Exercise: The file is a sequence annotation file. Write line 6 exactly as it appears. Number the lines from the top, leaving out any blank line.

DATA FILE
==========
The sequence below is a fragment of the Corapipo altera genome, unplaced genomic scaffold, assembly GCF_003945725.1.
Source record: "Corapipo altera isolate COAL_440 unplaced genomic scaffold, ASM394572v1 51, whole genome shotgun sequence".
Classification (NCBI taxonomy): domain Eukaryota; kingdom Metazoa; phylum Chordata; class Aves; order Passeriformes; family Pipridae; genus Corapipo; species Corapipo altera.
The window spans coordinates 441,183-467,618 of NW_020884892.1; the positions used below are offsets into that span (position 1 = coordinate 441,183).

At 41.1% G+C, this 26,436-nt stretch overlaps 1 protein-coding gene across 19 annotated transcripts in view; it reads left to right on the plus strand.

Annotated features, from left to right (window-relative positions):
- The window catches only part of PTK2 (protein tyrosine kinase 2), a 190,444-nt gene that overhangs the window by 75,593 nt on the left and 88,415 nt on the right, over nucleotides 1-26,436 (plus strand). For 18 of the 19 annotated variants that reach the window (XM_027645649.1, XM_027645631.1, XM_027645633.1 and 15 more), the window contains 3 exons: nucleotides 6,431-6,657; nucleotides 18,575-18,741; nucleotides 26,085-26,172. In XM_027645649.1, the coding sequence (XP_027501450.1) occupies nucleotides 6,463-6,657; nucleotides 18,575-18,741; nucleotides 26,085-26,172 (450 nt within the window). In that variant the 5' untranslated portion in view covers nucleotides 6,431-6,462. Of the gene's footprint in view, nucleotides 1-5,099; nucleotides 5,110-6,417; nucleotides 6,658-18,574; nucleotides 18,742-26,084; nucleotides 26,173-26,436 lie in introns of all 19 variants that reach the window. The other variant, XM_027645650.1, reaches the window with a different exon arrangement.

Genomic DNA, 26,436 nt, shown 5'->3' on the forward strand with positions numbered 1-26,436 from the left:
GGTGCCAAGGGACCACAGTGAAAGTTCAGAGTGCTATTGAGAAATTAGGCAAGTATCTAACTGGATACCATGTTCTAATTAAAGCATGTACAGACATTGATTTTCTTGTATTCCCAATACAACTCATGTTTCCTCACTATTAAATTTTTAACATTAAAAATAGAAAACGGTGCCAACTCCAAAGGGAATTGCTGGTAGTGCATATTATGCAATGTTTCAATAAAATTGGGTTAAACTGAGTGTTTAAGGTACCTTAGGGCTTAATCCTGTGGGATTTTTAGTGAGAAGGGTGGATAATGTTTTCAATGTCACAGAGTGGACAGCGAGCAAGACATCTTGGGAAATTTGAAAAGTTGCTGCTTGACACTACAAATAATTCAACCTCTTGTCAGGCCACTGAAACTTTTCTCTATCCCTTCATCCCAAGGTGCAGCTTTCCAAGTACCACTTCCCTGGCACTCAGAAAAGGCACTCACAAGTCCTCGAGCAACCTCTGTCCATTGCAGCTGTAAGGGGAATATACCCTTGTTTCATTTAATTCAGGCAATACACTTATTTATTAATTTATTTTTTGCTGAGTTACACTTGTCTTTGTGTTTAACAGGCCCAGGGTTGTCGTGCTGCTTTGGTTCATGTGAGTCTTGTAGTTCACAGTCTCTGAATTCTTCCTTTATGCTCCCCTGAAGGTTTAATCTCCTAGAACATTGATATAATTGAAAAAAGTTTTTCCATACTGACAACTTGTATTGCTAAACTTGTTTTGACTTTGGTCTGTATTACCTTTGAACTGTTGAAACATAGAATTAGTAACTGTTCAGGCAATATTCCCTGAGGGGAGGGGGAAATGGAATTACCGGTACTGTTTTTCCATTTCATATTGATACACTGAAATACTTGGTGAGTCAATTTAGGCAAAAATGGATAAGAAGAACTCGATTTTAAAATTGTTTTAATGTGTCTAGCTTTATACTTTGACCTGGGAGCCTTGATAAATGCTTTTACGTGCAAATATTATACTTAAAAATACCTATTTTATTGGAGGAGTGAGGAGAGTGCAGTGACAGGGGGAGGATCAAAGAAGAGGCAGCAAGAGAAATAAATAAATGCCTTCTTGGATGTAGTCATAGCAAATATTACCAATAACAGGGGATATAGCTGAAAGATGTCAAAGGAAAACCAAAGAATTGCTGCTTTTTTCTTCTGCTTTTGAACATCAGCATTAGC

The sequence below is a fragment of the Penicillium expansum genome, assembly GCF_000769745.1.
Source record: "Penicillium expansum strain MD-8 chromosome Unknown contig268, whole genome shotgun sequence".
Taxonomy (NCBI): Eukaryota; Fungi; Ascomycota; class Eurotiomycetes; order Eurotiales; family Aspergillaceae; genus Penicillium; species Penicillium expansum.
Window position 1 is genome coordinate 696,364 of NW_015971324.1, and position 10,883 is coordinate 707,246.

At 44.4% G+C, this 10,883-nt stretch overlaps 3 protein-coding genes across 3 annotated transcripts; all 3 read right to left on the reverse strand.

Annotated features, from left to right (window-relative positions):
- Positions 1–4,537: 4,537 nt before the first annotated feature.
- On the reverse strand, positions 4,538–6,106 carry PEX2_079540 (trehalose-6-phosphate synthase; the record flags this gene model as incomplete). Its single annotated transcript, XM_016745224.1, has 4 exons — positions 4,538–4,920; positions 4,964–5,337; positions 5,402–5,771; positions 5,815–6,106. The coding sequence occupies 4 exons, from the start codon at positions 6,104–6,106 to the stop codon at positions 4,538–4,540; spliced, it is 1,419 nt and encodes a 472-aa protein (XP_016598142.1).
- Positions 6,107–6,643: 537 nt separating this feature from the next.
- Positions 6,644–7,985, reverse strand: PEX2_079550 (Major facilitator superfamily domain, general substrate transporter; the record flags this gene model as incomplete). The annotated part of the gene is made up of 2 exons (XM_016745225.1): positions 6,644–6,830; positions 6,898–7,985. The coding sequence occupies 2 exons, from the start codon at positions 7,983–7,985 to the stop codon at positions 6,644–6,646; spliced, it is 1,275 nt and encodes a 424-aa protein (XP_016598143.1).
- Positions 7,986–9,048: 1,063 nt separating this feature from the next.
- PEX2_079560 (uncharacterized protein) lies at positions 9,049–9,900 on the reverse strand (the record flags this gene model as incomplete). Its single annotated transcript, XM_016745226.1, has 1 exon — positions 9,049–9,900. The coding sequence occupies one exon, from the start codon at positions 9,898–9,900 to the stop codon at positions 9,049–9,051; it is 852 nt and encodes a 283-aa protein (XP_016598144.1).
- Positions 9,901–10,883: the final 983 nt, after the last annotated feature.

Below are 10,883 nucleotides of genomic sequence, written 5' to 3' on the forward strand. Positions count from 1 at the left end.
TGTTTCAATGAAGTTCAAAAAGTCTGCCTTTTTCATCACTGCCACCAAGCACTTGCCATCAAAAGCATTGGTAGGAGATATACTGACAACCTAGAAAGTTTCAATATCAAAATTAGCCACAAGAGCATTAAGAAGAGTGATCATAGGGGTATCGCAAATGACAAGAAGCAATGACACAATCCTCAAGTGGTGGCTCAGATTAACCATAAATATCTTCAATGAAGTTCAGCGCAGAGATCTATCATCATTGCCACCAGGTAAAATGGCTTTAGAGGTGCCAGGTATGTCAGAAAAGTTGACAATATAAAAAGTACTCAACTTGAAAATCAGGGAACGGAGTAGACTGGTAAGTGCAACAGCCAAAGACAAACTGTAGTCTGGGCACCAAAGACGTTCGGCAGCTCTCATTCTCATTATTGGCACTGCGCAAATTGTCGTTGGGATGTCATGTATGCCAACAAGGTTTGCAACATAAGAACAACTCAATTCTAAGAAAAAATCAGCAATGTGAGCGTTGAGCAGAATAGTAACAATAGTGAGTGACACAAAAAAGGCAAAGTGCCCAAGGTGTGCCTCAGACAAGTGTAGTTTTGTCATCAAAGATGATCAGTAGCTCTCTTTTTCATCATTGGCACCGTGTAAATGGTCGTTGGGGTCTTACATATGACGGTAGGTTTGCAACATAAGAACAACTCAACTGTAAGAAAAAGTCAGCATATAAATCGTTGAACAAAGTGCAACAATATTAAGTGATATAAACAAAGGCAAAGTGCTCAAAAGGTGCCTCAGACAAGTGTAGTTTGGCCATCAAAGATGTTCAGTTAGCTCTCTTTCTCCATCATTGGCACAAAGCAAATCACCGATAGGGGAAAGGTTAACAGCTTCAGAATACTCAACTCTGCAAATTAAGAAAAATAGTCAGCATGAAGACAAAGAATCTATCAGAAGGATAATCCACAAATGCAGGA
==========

Annotated features, from left to right (window-relative positions):